Want to spend a night, a weekend, or longer on a farm? My book will give you more than two dozen options in NC. In the meantime, you can read about five of them in the September issue of Southern Living magazine. Four of the farms are only in magazines sold in North Carolina, while one, Fickle Creek Farm near Chapel Hill and Hillsborough, is in the main magazine, which is circulated in 26 states, despite the “Southern” in the Living. Only the Fickle Creek entry is online, with pics.
My editors wanted a geographic mix, of course, and I also focused on farms that have animals, because that seems to excite travelers the most. My one non-animal farm was Boyd Mountain Log Cabins & Tree Farm, in the mountains outside of Waynesville.
Dan and Betsy Boyd grow Christmas Trees of the Fraser fir variety, and also rent out their renovated historic Appalachian cabins. I stayed there last summer and was very impressed.
My other western farms were Briar Rose Farm in Spring Creek, south of Hot Springs, and Cloud 9 Farm in Fletcher, south of Asheville. Briar Rose is a beautiful hobby farm with veggies, chickens, goats, and gorgeous Belted Galloway cows. At Cloud 9, former teacher Janet Peterson took over her parents’ property and has done a great job of instituting conversation practices as well as raising cows and chickens. She also keeps bees and operates the farm’s long-running U-pick blueberry farm. The interiors of her two rentals are stunning.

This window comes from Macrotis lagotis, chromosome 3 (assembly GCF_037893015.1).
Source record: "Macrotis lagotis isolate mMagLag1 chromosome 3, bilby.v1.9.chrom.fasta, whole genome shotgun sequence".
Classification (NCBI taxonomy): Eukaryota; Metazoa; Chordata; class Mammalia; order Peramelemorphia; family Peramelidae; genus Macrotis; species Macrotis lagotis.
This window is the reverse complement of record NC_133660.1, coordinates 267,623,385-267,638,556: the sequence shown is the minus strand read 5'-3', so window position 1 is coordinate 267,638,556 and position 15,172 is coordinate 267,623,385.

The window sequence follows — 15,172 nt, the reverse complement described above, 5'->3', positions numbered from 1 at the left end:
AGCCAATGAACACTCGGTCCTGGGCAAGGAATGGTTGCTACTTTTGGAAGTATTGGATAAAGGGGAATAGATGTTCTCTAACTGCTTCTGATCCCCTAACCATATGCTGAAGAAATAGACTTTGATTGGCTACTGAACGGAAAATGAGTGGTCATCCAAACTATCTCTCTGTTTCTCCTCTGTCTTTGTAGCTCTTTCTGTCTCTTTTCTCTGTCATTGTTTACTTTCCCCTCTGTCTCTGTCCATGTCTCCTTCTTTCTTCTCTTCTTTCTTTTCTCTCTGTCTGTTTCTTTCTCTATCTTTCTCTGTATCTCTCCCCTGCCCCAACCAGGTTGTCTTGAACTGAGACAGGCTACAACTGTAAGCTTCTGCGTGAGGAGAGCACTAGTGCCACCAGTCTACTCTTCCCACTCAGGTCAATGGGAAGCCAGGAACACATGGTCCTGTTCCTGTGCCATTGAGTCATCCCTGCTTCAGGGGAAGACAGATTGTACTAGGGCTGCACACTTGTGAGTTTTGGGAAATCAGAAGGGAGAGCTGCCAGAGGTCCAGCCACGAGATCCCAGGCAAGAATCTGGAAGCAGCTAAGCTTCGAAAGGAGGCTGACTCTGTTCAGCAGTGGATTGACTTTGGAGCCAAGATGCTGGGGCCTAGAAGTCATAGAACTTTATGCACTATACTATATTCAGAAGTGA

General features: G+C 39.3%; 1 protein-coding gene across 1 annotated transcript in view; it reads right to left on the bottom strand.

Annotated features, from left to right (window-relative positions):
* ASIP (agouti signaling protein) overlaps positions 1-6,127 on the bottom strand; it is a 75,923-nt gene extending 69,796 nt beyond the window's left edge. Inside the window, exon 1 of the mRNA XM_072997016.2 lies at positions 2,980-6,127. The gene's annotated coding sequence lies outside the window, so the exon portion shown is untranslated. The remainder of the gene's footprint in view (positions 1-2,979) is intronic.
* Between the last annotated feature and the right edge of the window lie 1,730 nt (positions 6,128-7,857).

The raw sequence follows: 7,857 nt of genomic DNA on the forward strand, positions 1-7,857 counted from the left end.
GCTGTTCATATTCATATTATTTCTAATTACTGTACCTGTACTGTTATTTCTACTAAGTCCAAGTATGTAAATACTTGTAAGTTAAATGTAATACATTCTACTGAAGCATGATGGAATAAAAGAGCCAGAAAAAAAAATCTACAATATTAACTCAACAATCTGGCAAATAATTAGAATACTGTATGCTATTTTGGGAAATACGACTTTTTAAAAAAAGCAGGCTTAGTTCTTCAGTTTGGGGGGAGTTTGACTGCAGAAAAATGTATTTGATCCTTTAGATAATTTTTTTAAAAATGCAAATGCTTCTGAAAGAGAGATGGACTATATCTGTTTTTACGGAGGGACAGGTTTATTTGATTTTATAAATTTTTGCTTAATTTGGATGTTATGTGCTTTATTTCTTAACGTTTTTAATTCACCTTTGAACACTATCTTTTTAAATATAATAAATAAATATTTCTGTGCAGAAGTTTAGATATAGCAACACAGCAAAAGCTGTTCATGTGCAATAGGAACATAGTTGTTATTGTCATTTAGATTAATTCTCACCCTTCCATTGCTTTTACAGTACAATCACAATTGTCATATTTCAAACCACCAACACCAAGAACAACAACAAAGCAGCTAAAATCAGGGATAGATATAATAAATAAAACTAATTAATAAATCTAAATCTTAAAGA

In the Triangle, I wrote up Fickle Creek Farm, near Chapel Hill and Hillsborough. This is the only working farm of the bunch and it’s completely sustainable. It’s unusual to find lodging on a full-time farm and I think it’s great that owners Noah Ranells and Ben Bergmann go to the trouble. I stayed there last summer and toured the farm, helped collect eggs, and ate the last crumb of my delicious and nutritious all-local breakfast.
Speaking of breakfast, the country breakfast that Mary White served me at Springfield House Bed and Breakfast in Hertford, to the east, was equally amazing. She and her husband, Joe, did an amazing restoration job on his grandparents’ 1895 farm house.
If you check out any of these places, tell them I sent you!